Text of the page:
Ideas of Jonathan Barnes, by Theme

[British, b.1942, At Balliol College, Oxford, for many years.]

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18. Thought / E. Abstraction / 8. Abstractionism Critique
Abstraction from an ambiguous concept like 'mole' will define them as the same
     Full Idea: The procedure of abstraction will not allow us to distinguish the ambiguity between 'mole' as an animal and as an artefact. The stages of abstraction will only end up with 'physical object', and this will then count as the definition.
     From: Jonathan Barnes (Commentary on 'Posterior Analytics [1993], n to 97b7)
     A reaction: This is a problem if you adhere to a rather precise account of the steps of abstraction, with every stage explicit (and probably expressed in terms of sets), but I suspect that the real tangle of semi-conscious abstraction avoids this problem.
Abstraction cannot produce the concept of a 'game', as there is no one common feature
     Full Idea: Abstractions cannot account for those general terms whose instances do not have any set of features in common. The word 'game' is not ambiguous, but not all games have one thing in common; they are united by looser 'family resemblance'.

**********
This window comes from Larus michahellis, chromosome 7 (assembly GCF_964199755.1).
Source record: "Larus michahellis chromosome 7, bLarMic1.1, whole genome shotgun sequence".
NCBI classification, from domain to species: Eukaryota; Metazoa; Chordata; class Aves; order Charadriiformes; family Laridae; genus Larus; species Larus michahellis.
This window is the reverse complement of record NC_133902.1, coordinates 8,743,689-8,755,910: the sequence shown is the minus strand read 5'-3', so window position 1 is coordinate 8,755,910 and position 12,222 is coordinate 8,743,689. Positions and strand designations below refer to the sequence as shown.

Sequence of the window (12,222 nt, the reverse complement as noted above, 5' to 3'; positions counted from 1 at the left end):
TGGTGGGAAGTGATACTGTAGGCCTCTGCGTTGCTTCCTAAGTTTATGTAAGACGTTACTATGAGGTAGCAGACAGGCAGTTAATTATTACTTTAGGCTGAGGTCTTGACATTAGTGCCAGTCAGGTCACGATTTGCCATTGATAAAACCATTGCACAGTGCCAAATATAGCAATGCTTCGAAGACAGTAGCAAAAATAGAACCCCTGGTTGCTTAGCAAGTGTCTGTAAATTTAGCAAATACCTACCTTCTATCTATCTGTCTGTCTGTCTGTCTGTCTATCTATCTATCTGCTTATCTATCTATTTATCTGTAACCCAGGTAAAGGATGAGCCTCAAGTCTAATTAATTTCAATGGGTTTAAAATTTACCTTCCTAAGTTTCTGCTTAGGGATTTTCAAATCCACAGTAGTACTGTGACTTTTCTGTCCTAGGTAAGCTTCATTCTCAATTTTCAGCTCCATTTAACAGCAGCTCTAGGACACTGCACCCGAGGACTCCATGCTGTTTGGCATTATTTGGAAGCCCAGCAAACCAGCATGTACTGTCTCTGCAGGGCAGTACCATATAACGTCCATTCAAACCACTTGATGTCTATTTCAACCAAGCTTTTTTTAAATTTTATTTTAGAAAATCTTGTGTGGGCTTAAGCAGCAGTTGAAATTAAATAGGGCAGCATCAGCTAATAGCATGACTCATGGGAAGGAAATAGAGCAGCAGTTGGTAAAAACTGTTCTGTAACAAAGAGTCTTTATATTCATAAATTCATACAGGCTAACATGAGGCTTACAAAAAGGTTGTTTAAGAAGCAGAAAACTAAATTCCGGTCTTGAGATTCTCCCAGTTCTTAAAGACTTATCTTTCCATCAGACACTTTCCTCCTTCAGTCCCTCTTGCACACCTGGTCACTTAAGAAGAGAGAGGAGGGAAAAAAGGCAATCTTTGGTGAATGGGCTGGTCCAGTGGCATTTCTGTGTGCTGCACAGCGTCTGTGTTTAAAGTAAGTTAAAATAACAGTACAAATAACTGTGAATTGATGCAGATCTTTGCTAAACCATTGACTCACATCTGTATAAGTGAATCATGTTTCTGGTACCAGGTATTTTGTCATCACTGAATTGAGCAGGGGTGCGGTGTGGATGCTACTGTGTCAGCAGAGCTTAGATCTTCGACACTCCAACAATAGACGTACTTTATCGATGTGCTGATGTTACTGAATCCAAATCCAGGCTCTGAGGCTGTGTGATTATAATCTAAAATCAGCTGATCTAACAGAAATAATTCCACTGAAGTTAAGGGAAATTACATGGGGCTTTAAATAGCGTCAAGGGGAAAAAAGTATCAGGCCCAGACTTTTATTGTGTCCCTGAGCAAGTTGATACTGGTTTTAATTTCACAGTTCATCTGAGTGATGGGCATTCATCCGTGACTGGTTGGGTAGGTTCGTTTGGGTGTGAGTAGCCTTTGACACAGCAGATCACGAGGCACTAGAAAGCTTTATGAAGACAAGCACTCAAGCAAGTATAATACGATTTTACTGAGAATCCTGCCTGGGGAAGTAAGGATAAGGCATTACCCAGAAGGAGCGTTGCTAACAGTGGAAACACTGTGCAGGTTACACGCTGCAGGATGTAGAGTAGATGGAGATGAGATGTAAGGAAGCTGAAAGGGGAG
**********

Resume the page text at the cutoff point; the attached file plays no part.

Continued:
From: Jonathan Barnes (Commentary on 'Posterior Analytics [1993], n to 97b7)
     A reaction: (This point comes from Wittgenstein, Idea 4141) English-speakers can't agree on borderline cases (avoiding cracks in pavements). Life is just a game. The objection would be refuted by discussion of higher-level abstractions to make connections.
Defining concepts by abstractions will collect together far too many attributes from entities
     Full Idea: If we create abstractions by collection of attributes common to groups of entities, we will collect far too many attributes, and wrongly put them into the definition (such as 'having hairless palms' when identifying 'men').
     From: Jonathan Barnes (Commentary on 'Posterior Analytics [1993], n to 97b7)
     A reaction: [compressed] Defining 'man' is a hugely complex business (see Idea 1763!), unlike defining 'hair' or 'red'. Some attributes will strike perceivers immediately, but absence of an attribute is not actually 'perceived' at all.